David, youngest son of Jesse of the Ephrathite family that lived in Beth-Lehem in Judah (I Sam. 16:1; 20:27–28; I Chron. 2:13–15; cf. Micah 5:1). According to the Book of Ruth (4:17, 20–22), David was descended from Ruth the Moabitess, the wife of Boaz of the family of Perez (cf. I Sam. 22:3–4). David reigned 40 years (c. 1010–970 B.C.E.), seven years and six months of them over Judah in Hebron and thirty-three years over all Israel and Judah in Jerusalem (II Sam. 5:4–5).
According to the Bible, David was buried in the "City of David" presumably in the southeast of the present Siloam area (I Kings 2:10). Traditionally the later kings of the Davidic dynasty were also buried there and the Bible refers to the "sepulchers of the sons of David" (II Chron. 32:33), whose site was still known in the time of Nehemiah (Neh. 3:16). The tombs were in Jerusalem, but were never touched (Tos. B. B. 1:11). According to Josephus, Herod broke into David's tomb to rob it, but when he tried to go into the inner chamber tongues of fire shot out (Jos., Ant., 16:7:1). The site is also mentioned in the New Testament (Acts 2:29).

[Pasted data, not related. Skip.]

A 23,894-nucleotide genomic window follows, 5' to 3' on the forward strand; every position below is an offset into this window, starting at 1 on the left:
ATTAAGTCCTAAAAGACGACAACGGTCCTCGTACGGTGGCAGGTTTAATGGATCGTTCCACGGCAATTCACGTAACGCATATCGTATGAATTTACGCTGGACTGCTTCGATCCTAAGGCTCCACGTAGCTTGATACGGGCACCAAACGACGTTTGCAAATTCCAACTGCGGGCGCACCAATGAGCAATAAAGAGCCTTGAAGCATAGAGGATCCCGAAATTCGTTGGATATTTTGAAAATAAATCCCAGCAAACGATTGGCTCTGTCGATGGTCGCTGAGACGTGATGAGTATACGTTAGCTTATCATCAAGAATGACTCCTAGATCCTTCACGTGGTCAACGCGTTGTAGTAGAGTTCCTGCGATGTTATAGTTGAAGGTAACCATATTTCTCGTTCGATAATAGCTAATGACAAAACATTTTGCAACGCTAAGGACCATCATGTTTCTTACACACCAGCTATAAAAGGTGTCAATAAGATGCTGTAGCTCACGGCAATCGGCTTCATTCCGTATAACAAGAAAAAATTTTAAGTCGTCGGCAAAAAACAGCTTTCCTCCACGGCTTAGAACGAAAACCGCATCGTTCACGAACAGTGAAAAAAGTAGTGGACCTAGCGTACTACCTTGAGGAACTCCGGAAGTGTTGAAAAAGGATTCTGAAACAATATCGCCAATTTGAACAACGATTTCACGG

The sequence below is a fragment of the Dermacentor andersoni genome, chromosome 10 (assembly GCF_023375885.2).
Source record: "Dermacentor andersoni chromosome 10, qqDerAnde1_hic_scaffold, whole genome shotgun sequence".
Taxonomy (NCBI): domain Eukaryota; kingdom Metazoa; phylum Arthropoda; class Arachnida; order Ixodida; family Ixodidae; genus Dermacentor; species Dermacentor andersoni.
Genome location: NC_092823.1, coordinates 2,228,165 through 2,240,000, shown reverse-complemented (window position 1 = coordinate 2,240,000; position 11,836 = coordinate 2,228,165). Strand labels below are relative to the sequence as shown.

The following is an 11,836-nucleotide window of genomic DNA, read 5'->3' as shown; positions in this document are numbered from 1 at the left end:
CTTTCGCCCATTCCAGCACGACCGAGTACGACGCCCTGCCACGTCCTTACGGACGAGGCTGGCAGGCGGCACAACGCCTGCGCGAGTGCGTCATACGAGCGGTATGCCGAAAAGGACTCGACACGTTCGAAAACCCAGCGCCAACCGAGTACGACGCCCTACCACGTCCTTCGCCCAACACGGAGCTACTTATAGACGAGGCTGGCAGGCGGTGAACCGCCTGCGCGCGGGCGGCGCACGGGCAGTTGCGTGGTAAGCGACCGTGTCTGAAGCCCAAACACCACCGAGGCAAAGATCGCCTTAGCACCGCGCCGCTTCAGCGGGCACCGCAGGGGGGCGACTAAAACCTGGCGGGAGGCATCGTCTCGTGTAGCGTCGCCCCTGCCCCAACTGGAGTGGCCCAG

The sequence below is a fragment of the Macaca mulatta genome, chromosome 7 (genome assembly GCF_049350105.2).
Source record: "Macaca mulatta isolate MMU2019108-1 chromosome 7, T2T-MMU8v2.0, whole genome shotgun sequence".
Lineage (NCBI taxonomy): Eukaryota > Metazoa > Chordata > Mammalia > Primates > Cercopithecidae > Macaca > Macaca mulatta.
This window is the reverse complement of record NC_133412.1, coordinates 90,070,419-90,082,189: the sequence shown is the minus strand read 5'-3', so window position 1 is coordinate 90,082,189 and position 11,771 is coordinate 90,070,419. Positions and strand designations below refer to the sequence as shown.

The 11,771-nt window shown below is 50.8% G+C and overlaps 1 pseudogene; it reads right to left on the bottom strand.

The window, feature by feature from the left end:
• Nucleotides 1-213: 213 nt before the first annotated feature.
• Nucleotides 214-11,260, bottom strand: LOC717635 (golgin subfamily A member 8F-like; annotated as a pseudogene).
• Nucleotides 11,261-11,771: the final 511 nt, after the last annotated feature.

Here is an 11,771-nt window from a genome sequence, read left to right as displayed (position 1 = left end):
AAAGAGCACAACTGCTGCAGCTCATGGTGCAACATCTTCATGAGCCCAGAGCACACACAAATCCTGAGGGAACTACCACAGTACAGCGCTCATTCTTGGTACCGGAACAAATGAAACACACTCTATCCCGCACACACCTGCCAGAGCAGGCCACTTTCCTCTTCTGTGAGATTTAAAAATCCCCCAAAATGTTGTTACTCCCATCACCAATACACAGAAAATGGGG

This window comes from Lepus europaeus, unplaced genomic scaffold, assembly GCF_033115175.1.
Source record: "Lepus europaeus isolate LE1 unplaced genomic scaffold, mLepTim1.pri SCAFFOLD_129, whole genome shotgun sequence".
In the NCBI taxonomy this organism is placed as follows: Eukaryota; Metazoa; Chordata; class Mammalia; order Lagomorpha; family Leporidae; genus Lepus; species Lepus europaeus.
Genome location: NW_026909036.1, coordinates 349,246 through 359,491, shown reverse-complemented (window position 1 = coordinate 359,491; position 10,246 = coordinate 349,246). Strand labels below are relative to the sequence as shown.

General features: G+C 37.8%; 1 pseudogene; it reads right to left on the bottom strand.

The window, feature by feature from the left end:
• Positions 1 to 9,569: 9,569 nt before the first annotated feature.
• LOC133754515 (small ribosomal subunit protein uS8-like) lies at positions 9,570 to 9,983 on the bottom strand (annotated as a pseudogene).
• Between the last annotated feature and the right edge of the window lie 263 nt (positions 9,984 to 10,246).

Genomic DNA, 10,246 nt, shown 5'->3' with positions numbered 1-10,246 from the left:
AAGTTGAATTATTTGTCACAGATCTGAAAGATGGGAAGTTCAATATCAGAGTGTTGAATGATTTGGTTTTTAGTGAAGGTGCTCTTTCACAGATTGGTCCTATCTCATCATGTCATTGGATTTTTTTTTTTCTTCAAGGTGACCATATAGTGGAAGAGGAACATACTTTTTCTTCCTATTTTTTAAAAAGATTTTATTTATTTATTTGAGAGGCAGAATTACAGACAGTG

The tomb of David was probably destroyed at the time of the Bar Kokhba revolt (135 C.E.), and afterward the exact location of the site was forgotten. However, various sites were suggested by popular traditions over the ages and the one which became generally accepted was the place now called Mt. Zion. This tradition is about 1,000 years old, first being recorded in Crusader times, and was accepted in Jewish, Muslim, and Christian traditions. Benjamin of Tudela (c. 1173) reports a story about the miraculous discovery of David's tomb on Mt. Zion during the repairing of a church on the site. The site was in the hands of Muslims and Christians at various periods and came under Jewish control after the Israel War of Independence in 1948. It became a special center for Jewish pilgrims in the period from 1948 to 1967 because the most revered Jewish site, the Western Wall, was not accessible to Jews and David's Tomb was the closest point to the Old City of Jerusalem. Oriental Jews especially made pilgrimages to the site on all three festivals and particularly on Shavuot, the traditional date of David's death.